"We've seen a dramatic increase in the number of women working with financial professionals over the past year and, as the results indicate, these women faired better during the crisis than those who chose to go it alone," said Andrew McMahon, president of Financial Protection and Wealth Management for AXA Equitable. "This demonstrates the value of seeking professional financial guidance, not only to navigate through turbulent times, but also to develop comprehensive financial strategies that help individuals prioritize their long-term objectives and stay the course, regardless of the ups and downs of the market."
Younger Generations Learning from the Trials of Baby Boom Women
The number one financial concern among the younger generations of women is not having adequate sources of guaranteed income for life – 87 percent of Gen Y (aged 25 to 29) and 92 percent of Gen X (aged 30 to 44) are worried. Additionally, Gen Y and Gen X women are already prepared to delay retirement. They expect to retire seven years later than they did before the market downturn, reporting their planned retirement age is now 68, versus 61 years old prior to the market downturn.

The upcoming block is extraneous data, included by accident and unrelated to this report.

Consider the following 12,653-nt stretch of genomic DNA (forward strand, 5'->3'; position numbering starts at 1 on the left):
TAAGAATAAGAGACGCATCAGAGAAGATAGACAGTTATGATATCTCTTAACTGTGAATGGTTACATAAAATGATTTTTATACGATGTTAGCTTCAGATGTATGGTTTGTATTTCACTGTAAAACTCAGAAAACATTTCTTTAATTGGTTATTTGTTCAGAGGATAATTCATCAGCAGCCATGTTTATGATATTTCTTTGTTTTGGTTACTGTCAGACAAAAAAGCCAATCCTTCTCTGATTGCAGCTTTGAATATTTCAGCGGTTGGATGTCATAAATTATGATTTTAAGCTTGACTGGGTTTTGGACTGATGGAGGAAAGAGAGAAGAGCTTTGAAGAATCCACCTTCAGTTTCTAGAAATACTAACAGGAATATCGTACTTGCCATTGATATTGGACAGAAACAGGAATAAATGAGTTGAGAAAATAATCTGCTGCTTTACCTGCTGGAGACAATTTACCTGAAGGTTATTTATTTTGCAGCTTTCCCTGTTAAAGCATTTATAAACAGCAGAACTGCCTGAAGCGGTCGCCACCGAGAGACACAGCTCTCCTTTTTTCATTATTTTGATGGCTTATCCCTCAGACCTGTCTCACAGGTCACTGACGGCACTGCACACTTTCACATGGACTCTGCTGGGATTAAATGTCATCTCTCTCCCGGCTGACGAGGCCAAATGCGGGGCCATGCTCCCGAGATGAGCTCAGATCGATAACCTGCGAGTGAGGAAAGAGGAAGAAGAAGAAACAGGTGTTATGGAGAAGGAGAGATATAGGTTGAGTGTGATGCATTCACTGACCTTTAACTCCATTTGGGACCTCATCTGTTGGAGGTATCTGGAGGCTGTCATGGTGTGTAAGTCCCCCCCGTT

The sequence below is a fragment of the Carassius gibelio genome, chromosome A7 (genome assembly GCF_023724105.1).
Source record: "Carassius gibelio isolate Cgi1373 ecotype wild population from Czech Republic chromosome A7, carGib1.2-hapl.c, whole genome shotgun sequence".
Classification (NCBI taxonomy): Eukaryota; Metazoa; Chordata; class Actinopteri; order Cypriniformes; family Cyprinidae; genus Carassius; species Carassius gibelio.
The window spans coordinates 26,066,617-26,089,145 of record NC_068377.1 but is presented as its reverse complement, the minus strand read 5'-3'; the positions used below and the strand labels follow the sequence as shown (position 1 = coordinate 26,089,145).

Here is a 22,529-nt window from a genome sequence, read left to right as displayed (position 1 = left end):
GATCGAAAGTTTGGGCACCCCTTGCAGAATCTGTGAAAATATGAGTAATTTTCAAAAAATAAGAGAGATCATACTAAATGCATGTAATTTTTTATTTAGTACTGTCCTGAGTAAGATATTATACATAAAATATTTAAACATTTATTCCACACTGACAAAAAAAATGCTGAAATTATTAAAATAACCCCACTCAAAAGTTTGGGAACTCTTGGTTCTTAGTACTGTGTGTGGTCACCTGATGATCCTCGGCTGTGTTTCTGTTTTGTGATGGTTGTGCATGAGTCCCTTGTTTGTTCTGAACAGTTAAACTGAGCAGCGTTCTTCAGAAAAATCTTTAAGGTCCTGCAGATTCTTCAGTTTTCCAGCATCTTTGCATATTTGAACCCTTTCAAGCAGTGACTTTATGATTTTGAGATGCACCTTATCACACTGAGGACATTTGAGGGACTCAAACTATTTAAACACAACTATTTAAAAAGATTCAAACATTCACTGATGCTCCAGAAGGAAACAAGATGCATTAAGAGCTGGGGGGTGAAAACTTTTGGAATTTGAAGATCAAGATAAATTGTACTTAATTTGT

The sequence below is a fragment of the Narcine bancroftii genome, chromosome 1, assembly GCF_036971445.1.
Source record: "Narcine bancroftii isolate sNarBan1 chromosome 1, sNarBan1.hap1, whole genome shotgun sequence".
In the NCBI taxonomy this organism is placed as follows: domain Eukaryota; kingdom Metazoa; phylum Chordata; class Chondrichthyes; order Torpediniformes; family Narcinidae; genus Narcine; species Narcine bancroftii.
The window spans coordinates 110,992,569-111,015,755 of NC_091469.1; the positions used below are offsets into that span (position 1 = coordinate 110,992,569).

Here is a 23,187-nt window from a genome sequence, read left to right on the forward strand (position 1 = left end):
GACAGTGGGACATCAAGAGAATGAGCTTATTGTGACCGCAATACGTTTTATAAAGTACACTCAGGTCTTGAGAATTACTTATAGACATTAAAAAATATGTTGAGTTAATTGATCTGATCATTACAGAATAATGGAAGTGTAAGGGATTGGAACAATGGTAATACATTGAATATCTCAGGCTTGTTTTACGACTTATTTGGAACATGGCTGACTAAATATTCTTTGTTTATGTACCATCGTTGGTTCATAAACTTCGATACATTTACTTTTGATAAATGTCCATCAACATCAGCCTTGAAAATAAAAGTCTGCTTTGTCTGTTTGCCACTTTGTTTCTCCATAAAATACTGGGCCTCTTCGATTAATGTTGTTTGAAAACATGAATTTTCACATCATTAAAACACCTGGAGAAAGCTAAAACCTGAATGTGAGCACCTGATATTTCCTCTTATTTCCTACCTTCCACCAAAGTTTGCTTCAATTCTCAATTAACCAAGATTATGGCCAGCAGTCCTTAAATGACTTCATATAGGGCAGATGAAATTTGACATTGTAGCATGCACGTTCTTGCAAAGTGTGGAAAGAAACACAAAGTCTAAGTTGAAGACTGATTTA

As a result of the market downturn, about half (49%) of all Baby Boom women have decided to delay retirement. Additionally, nearly four in 10 (39%) Older Baby Boom women (aged 55 to 64) have gone back to work after retiring, while Younger Baby Boom women (aged 45 to 54) are the most likely to have taken a second job or to work longer hours (29% of Younger Baby Boom women versus 11% of Older Baby Boom women)."The large percentage of younger women focused on retirement could be driven by the fact that many Baby Boom women are now struggling to achieve their retirement goals," said Ms. Goodstein. "The data suggests that younger generations are learning from the trials Baby Boom women are going through when it comes to retirement preparation. We hope these lessons will encourage them to take control of their finances sooner." About the Survey Retirement in America: A Survey of Concerns and Expectations, is part of AXA Equitable's ongoing commitment to understanding the financial concerns of consumers and how market volatility has impacted their retirement planning. The study polled 1,000 mass affluent Americans between the ages of 25 and 70 (504 women and 496 men). The survey was conducted in December 2009, and respondents included financial decision-makers with household incomes of at least $75,000 or investable assets between $250,000 and $999,999. Margin of error for the research is +/- 3 percent, at a 95 percent confidence level. Where necessary, results were weighted to represent overall characteristics of the mass affluent American public. In some cases, comparisons are made to similar studies conducted in February 2009, October 2008 and April 2008. The study is not intended to be relied upon as a forecast or investment advice, and is not a recommendation, offer, inducement or solicitation to buy or sell any securities or to adopt any investment strategy. AXA Equitable undertakes no obligation to publicly update or revise any of these findings, whether to reflect new information, future events or circumstances, or otherwise.